My husband and I have been watching Breaking Bad for the last little while. No doubt about it: the show is well written, well acted, and in many ways extremely compelling.
I first heard about it while I was in law school. I was talking to a couple of classmates, and they were discussing Breaking Bad. I just remember the way my classmate’s expression lit up when he talked about the show. There was a deep enthusiasm and respect, there. This particular classmate came from a writing and journalism background, so when he said the writing in it was amazing, that carried some weight.
We attempted it at the time, but then left off after about two episodes. Now we’re back. This time, we kept with it. We are about five episodes into the final season, and I am deeply ambivalent. Breaking Bad is like Macbeth over five seasons. It depicts the tragic fall of a once-virtuous man.
One of the things that makes it so effective is that during the early episodes in the first season or two, each moral compromise seems justified, even if it isn’t a compromise I myself would make. And indeed, in some cases, his straying down the path seems almost virtuous, as when he outsmarts a particularly unsympathetic antagonist in order to save his partner, back in season one. But for me, since about the end of season two, I’ve experienced a growing antipathy towards Walter. And now, by season five, I feel a certain moral repugnance each time I journey to that strange and loathsome place that each episode takes me to–and spend time in the presence of the kind of character that Walter has become, as a result of choices he made. At the end of each episode, I feel slightly soiled and tainted merely by the act of observing the actions of this strange and utterly compromised figure.
That is a testimony to good writing. I really love that we saw, again and again, that he had agency. He was poised at the crossroads, time after time. He had the luxury of choice, of deciding whether or not to proceed along the path to moral decline and downfall. And he chose.
At this point, he is so far along that path that he has lost everything that he had embarked upon the path to preserve and protect. All the things that had initially motivated him have gone by the wayside, and he doesn’t care. It is fascinating to observe. It is also fascinating to think back on the previous episodes, and to be able to see the points at which he could have gone back, could have just resumed the life he had been living before and returned to a humble, often unpleasant, but morally acceptable path, and to understand how far he has fallen, and the full extent of his loss of perspective.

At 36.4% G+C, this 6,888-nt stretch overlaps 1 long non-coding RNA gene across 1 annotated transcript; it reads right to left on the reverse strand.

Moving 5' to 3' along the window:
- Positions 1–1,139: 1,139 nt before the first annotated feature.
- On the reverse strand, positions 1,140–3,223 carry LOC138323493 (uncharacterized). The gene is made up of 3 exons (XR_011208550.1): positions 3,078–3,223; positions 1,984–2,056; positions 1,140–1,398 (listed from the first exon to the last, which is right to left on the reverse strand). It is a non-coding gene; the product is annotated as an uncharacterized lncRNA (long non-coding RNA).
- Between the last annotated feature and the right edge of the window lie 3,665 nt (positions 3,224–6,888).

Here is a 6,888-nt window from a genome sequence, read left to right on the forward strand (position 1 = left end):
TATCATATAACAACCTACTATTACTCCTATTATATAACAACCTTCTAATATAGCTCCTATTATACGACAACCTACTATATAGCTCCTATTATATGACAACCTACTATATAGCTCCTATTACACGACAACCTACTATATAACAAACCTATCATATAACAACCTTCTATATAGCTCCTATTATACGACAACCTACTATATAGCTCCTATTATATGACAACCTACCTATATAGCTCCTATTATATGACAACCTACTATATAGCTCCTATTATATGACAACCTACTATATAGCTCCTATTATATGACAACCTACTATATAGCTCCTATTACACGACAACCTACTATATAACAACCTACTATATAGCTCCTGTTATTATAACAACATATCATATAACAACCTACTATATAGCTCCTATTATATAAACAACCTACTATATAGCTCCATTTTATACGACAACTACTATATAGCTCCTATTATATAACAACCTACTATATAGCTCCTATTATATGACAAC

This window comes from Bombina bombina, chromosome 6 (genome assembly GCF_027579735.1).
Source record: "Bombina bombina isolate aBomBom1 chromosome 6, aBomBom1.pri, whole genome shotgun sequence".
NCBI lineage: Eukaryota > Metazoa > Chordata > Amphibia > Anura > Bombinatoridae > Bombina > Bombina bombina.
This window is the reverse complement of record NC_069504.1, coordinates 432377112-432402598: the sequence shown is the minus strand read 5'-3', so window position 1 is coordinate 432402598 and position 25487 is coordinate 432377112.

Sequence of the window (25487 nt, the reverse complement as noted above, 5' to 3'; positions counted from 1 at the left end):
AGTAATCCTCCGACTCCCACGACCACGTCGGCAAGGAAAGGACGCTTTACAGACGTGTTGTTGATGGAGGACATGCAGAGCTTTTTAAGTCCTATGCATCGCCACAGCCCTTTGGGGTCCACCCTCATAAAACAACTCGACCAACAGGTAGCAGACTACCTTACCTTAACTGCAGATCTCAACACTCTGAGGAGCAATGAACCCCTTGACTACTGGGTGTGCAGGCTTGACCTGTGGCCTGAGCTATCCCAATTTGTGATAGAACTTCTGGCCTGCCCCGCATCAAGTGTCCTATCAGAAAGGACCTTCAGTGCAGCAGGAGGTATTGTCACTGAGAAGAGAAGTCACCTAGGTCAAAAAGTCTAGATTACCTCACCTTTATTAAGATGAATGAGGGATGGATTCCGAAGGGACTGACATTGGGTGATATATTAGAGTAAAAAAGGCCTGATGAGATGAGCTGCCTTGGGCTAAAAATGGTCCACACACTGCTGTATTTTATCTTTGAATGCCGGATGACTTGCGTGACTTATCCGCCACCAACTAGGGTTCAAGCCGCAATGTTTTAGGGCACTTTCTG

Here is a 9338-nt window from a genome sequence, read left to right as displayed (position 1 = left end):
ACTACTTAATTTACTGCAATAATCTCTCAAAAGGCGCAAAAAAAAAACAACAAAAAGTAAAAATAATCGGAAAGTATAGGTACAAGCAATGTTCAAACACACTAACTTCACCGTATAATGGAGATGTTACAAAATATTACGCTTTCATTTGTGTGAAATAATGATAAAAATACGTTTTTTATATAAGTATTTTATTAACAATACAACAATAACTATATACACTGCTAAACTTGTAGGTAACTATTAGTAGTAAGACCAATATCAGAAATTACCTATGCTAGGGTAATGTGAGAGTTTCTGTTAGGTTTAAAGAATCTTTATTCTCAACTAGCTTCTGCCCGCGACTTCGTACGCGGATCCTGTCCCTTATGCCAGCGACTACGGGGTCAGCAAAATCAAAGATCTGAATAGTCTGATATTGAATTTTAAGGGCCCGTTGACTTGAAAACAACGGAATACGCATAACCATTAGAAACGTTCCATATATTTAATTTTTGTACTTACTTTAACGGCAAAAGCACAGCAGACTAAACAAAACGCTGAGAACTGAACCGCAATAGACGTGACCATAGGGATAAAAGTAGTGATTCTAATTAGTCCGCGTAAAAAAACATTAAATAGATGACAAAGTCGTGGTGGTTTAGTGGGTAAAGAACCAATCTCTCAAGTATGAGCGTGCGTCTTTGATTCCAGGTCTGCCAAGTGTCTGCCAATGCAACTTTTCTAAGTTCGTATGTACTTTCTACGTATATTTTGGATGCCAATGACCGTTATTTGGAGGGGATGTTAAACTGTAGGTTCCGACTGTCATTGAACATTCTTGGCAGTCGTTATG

It is also fascinating to see the moral compromises undertaken by those around him–as well as the ways in which they draw lines that he no longer seems to care about.
No question: it’s a dark, impressive, extremely well-wrought show that takes the narrative of decline and compromise into amorality (in the vein of Macbeth, Scarface and The Godfather trilogy) further than we have yet seen in popular culture. It has pushed a boundary in depicting that path. Walter White is the most anti- of the anti-heroes I’ve seen to date.
I suspect I may be writing further posts on this as well–on the boldness of the undertaking, and the question of how to sustain and grow an audience on the basis of a show in which the main characters are fundamentally unlikeable. On the nature of a character like Walter White, and what intrigues us about him. That sort of thing. He is, after all, a fascinating construct.
Still, my ambivalence ultimately comes from the fact that I’m just not sure whether I want to keep going to that place, and spending time with a character who is so hauntingly unpleasant and unlikeable.
And yet, I’m curious. Will there be redemption in the vein of Crime and Punishment, at the end of it all, or is this to be a story of unmitigated downfall? I suppose I’ll be staying tuned to find out…